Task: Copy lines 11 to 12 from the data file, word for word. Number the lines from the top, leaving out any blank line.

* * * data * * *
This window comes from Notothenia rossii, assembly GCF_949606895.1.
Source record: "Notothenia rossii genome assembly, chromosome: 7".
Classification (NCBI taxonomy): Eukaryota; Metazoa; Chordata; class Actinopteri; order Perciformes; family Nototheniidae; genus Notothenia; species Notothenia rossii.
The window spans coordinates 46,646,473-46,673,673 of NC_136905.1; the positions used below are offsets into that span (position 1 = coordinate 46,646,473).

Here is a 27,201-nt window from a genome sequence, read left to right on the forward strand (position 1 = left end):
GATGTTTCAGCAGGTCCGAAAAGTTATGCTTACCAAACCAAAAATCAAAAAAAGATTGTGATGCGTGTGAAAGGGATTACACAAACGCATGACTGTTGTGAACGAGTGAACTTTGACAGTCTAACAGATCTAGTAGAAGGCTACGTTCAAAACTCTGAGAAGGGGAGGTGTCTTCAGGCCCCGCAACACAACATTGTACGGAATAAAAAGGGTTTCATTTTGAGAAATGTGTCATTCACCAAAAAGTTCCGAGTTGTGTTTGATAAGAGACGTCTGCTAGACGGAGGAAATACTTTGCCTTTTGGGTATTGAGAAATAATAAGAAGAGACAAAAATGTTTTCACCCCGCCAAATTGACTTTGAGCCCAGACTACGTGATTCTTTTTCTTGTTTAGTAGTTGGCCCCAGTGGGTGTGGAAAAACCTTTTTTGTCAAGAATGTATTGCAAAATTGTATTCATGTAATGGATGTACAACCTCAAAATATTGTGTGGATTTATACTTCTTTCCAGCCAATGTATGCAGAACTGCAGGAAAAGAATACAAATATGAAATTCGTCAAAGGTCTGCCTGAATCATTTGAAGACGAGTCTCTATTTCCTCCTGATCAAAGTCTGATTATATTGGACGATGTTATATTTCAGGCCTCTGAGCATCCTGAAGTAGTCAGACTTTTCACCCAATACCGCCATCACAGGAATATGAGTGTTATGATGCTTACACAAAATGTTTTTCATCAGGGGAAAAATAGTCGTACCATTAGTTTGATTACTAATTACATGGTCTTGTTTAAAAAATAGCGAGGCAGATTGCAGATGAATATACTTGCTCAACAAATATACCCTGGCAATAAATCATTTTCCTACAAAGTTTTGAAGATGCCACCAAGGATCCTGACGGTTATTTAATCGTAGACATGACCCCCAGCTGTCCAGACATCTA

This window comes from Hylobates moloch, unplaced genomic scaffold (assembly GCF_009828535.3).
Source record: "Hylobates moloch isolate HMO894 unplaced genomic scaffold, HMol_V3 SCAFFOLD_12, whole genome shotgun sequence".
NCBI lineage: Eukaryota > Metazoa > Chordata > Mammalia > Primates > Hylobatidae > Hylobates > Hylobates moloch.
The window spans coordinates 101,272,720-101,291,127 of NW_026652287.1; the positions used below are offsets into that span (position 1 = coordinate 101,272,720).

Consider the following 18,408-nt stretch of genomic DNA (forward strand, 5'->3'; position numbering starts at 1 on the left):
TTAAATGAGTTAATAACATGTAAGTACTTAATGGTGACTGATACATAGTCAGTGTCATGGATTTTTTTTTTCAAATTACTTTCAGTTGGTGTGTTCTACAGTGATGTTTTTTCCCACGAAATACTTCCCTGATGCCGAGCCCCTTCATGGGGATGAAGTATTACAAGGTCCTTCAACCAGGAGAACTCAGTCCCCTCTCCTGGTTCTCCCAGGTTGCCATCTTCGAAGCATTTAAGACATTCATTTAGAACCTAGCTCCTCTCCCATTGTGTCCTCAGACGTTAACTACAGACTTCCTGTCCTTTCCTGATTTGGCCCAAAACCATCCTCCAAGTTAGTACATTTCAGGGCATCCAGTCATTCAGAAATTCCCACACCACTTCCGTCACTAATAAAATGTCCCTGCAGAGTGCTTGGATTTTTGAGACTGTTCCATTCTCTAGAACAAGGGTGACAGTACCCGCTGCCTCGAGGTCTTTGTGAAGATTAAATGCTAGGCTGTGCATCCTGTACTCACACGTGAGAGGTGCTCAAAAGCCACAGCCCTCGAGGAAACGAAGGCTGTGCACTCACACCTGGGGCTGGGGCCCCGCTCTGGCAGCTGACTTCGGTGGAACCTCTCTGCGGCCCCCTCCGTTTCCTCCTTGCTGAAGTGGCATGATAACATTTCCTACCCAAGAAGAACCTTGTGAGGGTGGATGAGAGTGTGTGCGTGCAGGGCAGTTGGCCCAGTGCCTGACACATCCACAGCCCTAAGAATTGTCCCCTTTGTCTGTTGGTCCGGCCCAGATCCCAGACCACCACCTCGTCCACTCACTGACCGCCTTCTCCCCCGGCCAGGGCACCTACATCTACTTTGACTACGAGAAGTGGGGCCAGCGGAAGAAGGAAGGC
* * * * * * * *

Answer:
Consider the following 18,408-nt stretch of genomic DNA (forward strand, 5'->3'; position numbering starts at 1 on the left):
TTAAATGAGTTAATAACATGTAAGTACTTAATGGTGACTGATACATAGTCAGTGTCATGGATTTTTTTTTTCAAATTACTTTCAGTTGGTGTGTTCTACAGTGATGTTTTTTCCCACGAAATACTTCCCTGATGCCGAGCCCCTTCATGGGGATGAAGTATTACAAGGTCCTTCAACCAGGAGAACTCAGTCCCCTCTCCTGGTTCTCCCAGGTTGCCATCTTCGAAGCATTTAAGACATTCATTTAGAACCTAGCTCCTCTCCCATTGTGTCCTCAGACGTTAACTACAGACTTCCTGTCCTTTCCTGATTTGGCCCAAAACCATCCTCCAAGTTAGTACATTTCAGGGCATCCAGTCATTCAGAAATTCCCACACCACTTCCGTCACTAATAAAATGTCCCTGCAGAGTGCTTGGATTTTTGAGACTGTTCCATTCTCTAGAACAAGGGTGACAGTACCCGCTGCCTCGAGGTCTTTGTGAAGATTAAATGCTAGGCTGTGCATCCTGTACTCACACGTGAGAGGTGCTCAAAAGCCACAGCCCTCGAGGAAACGAAGGCTGTGCACTCACACCTGGGGCTGGGGCCCCGCTCTGGCAGCTGACTTCGGTGGAACCTCTCTGCGGCCCCCTCCGTTTCCTCCTTGCTGAAGTGGCATGATAACATTTCCTACCCAAGAAGAACCTTGTGAGGGTGGATGAGAGTGTGTGCGTGCAGGGCAGTTGGCCCAGTGCCTGACACATCCACAGCCCTAAGAATTGTCCCCTTTGTCTGTTGGTCCGGCCCAGATCCCAGACCACCACCTCGTCCACTCACTGACCGCCTTCTCCCCCGGCCAGGGCACCTACATCTACTTTGACTACGAGAAGTGGGGCCAGCGGAAGAAGGAAGGC